Here's a quote from an article by David Reevely in today's Citizen: "The Presto system has squeezed some of the human generosity out of the transit system." Hmm, do good transit systems just naturally "contain" human generosity that can be squeezed out? And the transit-riders hung out to dry or taken to the cleaners or whatever? I think maybe that's just a jargony way of saying that a lot of transit users, while initially and for some time willing to give the Presto system a try, are by now fed up with the seemingly endless series of glitches they've been forced to endure. "Enough, already!" they are exclaiming.

The article mentions that less than 5% of users have set up auto-load features, either for monthly passes or top-up of cash balances (the so-called "e-purse"). Well, let me share my auto-load story with you.

I noted in my May 30 entry that I intended to register my card by snail-mail, after a frustrating time trying (and failing) to do it online, and another frustrating session using their eminently satirizable touch-tone-phone-tree. Since I was sending in THAT form (to register my PRESTO card), I decided to also include another form requesting an automatic top-up whenever my balance fell beyond a certain point. After all, both forms were supposed to be sent to the same address - what could possibly go wrong?

I was soon to find out.

Quite quickly after sending in the forms, I got an e-mail thanking me for registering and providing me with a 4-digit PIN. Great! Since I was registered, I figured they must have incorporated my auto-load request into my profile somehow. Though I still couldn't log in online because, it seemed, I hadn't selected a "user name". Efforts to try my e-mail address or name or initials as user name, together with my PIN as password, were in vain. I tried again by phone and this time did somehow manage to access a real person - but although she was pleasant and patient enough, her instructions (which for various reasons I had to carry out AFTER the call had ended) did not yield the desired results. Oh well, I figured I'd just keep on using my card and hoping for the best.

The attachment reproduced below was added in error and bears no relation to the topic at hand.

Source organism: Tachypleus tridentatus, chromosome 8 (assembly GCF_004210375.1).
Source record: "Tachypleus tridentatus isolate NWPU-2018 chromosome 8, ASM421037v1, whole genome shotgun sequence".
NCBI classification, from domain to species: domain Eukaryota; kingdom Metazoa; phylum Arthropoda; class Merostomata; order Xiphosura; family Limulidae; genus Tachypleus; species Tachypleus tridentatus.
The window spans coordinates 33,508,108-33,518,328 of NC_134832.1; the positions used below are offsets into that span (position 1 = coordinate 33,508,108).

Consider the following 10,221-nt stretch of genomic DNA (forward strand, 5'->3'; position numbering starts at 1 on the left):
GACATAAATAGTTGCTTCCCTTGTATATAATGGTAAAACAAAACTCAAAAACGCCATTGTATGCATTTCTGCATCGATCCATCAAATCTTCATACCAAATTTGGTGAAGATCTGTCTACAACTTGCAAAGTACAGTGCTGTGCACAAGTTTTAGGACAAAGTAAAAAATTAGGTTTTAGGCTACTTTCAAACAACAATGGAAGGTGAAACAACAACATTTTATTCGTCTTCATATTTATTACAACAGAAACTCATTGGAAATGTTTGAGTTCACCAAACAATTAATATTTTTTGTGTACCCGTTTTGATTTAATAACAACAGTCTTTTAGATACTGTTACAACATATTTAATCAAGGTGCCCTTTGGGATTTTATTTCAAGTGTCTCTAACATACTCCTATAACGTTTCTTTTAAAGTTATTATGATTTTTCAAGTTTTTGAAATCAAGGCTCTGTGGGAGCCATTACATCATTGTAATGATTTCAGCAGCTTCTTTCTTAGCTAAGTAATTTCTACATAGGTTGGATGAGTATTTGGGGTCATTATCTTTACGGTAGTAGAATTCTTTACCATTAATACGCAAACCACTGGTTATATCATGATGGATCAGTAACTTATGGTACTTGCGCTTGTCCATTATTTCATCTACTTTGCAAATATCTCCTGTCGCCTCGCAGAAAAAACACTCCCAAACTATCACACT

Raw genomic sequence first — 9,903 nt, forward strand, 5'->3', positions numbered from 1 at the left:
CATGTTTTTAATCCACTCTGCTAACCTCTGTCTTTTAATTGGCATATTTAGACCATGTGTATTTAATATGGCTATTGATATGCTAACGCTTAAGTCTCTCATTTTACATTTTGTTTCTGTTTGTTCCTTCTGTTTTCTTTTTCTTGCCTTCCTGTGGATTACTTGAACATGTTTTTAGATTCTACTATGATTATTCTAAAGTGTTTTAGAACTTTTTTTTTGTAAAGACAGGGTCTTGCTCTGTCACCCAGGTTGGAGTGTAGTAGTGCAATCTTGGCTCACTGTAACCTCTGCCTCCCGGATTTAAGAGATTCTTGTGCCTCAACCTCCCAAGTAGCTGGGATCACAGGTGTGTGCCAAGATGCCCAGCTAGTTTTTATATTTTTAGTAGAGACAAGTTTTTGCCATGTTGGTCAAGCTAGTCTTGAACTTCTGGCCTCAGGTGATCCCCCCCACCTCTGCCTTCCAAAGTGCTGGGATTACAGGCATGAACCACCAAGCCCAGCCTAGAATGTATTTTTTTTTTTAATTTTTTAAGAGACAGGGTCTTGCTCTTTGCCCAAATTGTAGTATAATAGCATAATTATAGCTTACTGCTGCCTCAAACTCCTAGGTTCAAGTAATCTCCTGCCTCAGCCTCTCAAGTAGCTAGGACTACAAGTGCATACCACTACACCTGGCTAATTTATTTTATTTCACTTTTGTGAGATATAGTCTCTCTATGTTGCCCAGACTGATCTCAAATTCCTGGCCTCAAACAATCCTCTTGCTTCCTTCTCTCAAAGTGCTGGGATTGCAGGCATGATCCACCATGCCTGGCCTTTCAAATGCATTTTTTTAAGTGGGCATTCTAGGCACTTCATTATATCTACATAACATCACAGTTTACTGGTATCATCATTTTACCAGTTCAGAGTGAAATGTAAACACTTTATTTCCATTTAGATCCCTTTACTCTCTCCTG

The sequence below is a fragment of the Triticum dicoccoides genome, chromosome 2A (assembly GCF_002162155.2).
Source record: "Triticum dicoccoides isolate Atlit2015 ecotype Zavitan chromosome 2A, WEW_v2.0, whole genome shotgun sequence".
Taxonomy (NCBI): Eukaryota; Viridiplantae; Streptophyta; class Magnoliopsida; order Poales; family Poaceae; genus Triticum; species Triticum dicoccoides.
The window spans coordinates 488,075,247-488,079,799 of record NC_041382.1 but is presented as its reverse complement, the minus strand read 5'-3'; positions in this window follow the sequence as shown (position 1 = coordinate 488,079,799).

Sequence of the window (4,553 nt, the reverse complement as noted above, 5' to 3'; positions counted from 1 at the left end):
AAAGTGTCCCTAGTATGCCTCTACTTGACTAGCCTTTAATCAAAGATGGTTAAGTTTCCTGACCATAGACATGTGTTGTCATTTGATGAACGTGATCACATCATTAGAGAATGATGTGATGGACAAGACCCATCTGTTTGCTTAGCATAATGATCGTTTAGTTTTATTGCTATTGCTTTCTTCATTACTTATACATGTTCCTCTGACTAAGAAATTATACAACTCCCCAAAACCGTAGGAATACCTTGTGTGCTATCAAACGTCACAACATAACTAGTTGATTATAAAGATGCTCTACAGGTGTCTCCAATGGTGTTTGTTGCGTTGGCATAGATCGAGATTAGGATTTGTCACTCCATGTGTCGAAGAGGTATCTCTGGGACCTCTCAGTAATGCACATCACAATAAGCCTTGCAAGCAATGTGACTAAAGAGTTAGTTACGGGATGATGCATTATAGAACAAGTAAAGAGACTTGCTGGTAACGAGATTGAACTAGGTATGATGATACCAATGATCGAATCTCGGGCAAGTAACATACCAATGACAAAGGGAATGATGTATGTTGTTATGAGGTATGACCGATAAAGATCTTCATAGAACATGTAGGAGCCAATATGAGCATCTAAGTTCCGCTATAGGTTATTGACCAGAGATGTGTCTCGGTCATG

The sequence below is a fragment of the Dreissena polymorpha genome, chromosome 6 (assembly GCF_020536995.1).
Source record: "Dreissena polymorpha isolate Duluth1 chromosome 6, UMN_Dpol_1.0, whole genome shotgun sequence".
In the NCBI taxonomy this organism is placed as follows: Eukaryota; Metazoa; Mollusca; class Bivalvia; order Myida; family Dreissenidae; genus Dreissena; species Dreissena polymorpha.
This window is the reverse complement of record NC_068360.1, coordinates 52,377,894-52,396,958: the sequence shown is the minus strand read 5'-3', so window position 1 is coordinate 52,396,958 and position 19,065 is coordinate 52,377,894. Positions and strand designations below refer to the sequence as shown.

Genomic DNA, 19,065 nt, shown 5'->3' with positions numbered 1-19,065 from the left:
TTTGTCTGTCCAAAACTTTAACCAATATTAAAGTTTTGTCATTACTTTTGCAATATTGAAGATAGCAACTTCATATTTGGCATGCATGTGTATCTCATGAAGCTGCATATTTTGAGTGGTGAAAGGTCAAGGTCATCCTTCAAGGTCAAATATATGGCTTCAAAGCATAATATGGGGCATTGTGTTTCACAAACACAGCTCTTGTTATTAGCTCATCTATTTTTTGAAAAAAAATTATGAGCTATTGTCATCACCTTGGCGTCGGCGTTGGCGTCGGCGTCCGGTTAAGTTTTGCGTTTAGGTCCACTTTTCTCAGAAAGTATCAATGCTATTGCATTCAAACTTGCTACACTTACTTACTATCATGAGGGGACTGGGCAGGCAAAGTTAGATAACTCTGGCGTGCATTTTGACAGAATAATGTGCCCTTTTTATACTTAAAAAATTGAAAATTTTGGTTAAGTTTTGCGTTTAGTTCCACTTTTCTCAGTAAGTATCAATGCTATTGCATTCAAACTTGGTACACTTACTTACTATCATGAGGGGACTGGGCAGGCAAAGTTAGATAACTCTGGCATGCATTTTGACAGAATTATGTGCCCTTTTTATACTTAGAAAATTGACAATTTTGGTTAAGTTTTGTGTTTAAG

I went to Music and Beyond. I went to Chamberfest. On the way to one of the concerts, my PRESTO card was rejected for insufficient funds. Turned out the auto-load was NOT activated. So I went back to going to the Rideau Centre and topping up my card in person. That worked, although I didn't get any helpful advice from the folks there other than the recommendation that I send in a new autoload request form. I filed that in my file-13-purgatory file for possible future reference.

Then, some weeks later (I think it was early in August), I got a phone-call at home from "private number". Now, the great thing about call-display is you can decide if you want to answer calls or not. I practically never answer calls from 1-800 or 1-888 numbers, but with "private number" it's sort of hit-and-miss as to whether I answer them or not. If I'm busy at the time, I don't, unless I'm expecting a call or think it could be urgent; if I'm not busy, I might. Well, this time I answered.

It was someone from PRESTO, explaining that my auto-load request could not be activated because I'd requested some invalid amount on it. I think I'd asked that it be topped up if the balance fell below $10, but it had to be at least $20. Or something. How to remedy it? Send in another form, of course. Unless I wanted to try my luck online again, which I didn't.

After sighing and stewing for a few days, I did fill in another form, being very careful to follow all the instructions to the letter - and the number. For the next few weeks, I carefully checked my balance every time I paid my fare. And miracle of miracles, I saw my balance dip and rise again. My credit-card statement a while later confirmed that this time, the automatic top-up had worked. Hallelujah!